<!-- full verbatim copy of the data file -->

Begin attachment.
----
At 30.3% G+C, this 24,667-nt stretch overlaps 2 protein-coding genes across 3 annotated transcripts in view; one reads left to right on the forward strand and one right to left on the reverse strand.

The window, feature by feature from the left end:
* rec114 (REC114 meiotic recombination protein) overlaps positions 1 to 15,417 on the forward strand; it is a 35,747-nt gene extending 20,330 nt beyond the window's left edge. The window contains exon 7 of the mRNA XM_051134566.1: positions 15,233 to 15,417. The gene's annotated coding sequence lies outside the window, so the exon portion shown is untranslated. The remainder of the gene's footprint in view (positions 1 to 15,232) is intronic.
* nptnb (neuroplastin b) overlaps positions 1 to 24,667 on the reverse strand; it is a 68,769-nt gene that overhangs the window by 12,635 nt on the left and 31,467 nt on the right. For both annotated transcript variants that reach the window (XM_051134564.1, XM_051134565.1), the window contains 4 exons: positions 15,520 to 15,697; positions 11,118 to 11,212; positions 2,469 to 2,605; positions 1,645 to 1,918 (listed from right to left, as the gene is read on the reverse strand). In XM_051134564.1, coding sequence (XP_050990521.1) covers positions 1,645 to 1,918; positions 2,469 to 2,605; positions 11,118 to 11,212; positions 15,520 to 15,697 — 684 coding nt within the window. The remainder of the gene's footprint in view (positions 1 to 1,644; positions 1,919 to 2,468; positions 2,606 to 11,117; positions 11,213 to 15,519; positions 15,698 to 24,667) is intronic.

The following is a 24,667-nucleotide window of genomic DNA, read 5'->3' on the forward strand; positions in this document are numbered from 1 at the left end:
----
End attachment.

At 30.3% G+C, this 24,667-nt stretch overlaps 2 protein-coding genes across 3 annotated transcripts in view; one reads left to right on the forward strand and one right to left on the reverse strand.

The window, feature by feature from the left end:
* rec114 (REC114 meiotic recombination protein) overlaps positions 1 to 15,417 on the forward strand; it is a 35,747-nt gene extending 20,330 nt beyond the window's left edge. The window contains exon 7 of the mRNA XM_051134566.1: positions 15,233 to 15,417. The gene's annotated coding sequence lies outside the window, so the exon portion shown is untranslated. The remainder of the gene's footprint in view (positions 1 to 15,232) is intronic.
* nptnb (neuroplastin b) overlaps positions 1 to 24,667 on the reverse strand; it is a 68,769-nt gene that overhangs the window by 12,635 nt on the left and 31,467 nt on the right. For both annotated transcript variants that reach the window (XM_051134564.1, XM_051134565.1), the window contains 4 exons: positions 15,520 to 15,697; positions 11,118 to 11,212; positions 2,469 to 2,605; positions 1,645 to 1,918 (listed from right to left, as the gene is read on the reverse strand). In XM_051134564.1, coding sequence (XP_050990521.1) covers positions 1,645 to 1,918; positions 2,469 to 2,605; positions 11,118 to 11,212; positions 15,520 to 15,697 — 684 coding nt within the window. The remainder of the gene's footprint in view (positions 1 to 1,644; positions 1,919 to 2,468; positions 2,606 to 11,117; positions 11,213 to 15,519; positions 15,698 to 24,667) is intronic.

The following is a 24,667-nucleotide window of genomic DNA, read 5'->3' on the forward strand; positions in this document are numbered from 1 at the left end: